What is the Java returning null equivalent in C++?

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I already know Java and am trying to learn C++ for for some other reasons. In a method in Java, if you don't have anything to return or there is an unreachable return line according to your logic but you just want to make the compiler happy, you just return null. For example:

public static int[] /* This can be any Object, and returning null would work */ 5() {
    for(int i = 0; i < 100; i++) {
        if(i == 5) {
            return new int[]{5}; // I don't know why you would want to do this, but I 
                                 // can't think of a better example.
        }
    }

    // The compiler will give an error because there is 
    // no return statement, even though it is guaranteed 
    // to return {5}. So, for convenience, do this:

    return null; 
}

However, if I do return NULL or even return nullptr in C++, it just gives an error. Is there any way I can get around this?

Like others have pointed out, there is nullptr. However returning a nullptr means your return value is a pointer which means you most likely have a heap allocation inside your function that you probably don't need.

Since C++ 17 we have std::optional which you could use as a return type for your function.

Given any non-reference return type T you can change that return type to std::optional<T> and instead of a nullptr you return either std::nullopt or {}.

Example:

std::optional<std::string> foo(int x)
{
    if (x > 10)
        return "greater 10";

    return std::nullopt; // or return {}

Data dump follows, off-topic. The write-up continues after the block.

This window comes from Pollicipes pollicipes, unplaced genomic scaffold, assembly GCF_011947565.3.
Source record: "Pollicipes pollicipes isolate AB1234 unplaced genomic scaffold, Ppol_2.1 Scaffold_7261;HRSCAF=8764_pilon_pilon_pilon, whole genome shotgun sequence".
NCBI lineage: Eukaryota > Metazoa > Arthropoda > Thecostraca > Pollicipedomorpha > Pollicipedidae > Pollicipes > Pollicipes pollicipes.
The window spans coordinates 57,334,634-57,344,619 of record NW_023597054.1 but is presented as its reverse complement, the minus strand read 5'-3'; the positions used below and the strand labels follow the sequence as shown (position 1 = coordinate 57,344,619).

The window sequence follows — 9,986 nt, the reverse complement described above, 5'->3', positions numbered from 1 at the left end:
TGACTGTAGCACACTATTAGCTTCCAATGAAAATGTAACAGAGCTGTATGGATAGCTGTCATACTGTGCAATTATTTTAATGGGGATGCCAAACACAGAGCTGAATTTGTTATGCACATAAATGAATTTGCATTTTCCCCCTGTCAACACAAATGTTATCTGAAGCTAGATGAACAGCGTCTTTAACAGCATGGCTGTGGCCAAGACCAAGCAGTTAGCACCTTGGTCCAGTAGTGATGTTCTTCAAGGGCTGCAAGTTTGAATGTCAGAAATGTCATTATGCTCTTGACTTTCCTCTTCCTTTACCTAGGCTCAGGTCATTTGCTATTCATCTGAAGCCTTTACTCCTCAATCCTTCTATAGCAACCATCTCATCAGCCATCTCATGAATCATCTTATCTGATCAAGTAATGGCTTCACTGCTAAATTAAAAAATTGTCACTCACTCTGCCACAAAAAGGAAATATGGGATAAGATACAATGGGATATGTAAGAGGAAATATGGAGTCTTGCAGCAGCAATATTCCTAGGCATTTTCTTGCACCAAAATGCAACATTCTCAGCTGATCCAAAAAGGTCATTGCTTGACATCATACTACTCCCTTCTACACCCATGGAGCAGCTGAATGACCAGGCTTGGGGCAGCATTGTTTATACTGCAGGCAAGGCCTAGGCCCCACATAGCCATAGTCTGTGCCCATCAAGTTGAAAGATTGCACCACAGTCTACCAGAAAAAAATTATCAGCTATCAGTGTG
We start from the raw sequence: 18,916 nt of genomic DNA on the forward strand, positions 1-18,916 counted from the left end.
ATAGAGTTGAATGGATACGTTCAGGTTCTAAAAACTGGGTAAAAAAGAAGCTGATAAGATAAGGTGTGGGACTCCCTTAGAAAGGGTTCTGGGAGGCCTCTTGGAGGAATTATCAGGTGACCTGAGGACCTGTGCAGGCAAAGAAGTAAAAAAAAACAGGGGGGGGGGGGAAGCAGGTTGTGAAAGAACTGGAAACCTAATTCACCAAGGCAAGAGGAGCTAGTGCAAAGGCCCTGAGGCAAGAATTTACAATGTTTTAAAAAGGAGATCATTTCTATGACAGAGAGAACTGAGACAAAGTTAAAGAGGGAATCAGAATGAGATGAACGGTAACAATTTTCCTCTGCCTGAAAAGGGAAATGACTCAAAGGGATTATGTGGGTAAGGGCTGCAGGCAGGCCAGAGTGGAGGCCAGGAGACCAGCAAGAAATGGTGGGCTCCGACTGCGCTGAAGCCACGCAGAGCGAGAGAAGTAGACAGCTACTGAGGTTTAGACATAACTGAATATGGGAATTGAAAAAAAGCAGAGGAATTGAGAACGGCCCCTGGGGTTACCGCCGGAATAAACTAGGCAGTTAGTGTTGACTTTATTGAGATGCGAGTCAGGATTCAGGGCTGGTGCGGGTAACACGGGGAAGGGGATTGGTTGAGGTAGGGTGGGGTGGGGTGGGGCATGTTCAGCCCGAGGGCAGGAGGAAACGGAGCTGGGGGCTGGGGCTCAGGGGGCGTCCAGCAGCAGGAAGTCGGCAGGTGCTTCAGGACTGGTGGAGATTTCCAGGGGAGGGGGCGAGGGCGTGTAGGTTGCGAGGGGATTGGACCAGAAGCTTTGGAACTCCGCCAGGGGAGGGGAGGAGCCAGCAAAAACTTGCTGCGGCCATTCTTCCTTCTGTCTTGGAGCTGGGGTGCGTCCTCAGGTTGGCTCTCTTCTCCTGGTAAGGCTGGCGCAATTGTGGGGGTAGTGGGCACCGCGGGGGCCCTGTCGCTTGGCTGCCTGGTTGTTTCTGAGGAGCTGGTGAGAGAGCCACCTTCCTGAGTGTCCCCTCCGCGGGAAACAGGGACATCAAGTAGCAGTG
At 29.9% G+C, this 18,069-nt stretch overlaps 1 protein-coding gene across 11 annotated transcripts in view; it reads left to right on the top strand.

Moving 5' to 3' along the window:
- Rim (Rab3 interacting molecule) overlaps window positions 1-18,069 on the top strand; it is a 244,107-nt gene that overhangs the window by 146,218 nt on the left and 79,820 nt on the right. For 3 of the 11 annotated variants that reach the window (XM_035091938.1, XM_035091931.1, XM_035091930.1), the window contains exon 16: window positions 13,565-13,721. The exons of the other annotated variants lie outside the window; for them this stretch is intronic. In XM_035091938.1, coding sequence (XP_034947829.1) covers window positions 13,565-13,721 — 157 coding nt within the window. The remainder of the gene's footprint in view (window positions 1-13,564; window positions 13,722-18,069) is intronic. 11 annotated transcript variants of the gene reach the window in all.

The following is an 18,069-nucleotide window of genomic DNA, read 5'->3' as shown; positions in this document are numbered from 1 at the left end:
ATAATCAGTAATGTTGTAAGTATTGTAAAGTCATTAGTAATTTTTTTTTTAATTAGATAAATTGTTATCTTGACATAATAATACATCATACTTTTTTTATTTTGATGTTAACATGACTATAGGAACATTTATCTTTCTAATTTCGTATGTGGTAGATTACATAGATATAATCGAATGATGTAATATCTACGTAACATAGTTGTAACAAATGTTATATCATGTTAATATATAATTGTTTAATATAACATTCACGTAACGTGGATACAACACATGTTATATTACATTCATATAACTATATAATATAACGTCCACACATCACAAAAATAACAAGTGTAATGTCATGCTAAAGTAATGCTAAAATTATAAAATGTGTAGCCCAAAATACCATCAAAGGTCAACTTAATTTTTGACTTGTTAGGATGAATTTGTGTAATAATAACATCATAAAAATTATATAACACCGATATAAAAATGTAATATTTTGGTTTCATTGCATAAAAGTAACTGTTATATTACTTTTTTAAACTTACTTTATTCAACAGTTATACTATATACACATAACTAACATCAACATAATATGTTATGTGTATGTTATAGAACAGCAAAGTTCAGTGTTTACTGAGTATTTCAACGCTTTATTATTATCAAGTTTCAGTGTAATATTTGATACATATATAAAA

}

int main()
{
    auto str = foo(12);

    if (str)  // check if str actually has a value or if it's null
        std::cout << *str;  // dereference to get the actual string
    else
        std::cout << "no string returned";

    return 0;
}

Returning a "NULL reference" in C++?, I return an object if it exists or null if not. What would be the equivalent in C++ using references? Is there any recommended pattern in general? I saw some  There is no language-level equivalent for objects. One option is to create a "sentinel" object that is guaranteed to compare unequal to any "real" object, and return that: class ObjectType { public: static const ObjectType null; bool operator==(const ObjectType &rhs) const { /* need an appropriate comparison test */ }

That depends on the return type of your function. If you return int you have to return an int. If you return an int* you can return nullptr etc. You only get to return nullptr for pointer types.

The reason you're allowed to return null when you return Integer in Java is because that type is implicitly already a reference/pointer type to an int.

In the case where you want to satisfy the compiler and return a "default" you can :

return {};

Note that in your case you really want to be returning std::array, your example doesn't do what you think it does, prefer std::array over C arrays.

Stop Returning Null in Java, In Java, a null value can be assigned to an object reference of any type to indicate that it points to nothing. Calling a method on a null reference  int is a primitive, null is not a value that it can take on. You could change the method return type to return java.lang.Integer and then you can return null, and existing code that returns int will get autoboxed. Nulls are assigned only to reference types, it means the reference doesn't point to anything.

First of all in C++ if you will write the the function like this:

struct Buffer {
};

Buffer calculateAndReturnBuffer() {
  // Some computations
  return Buffer{};
}

or something like this: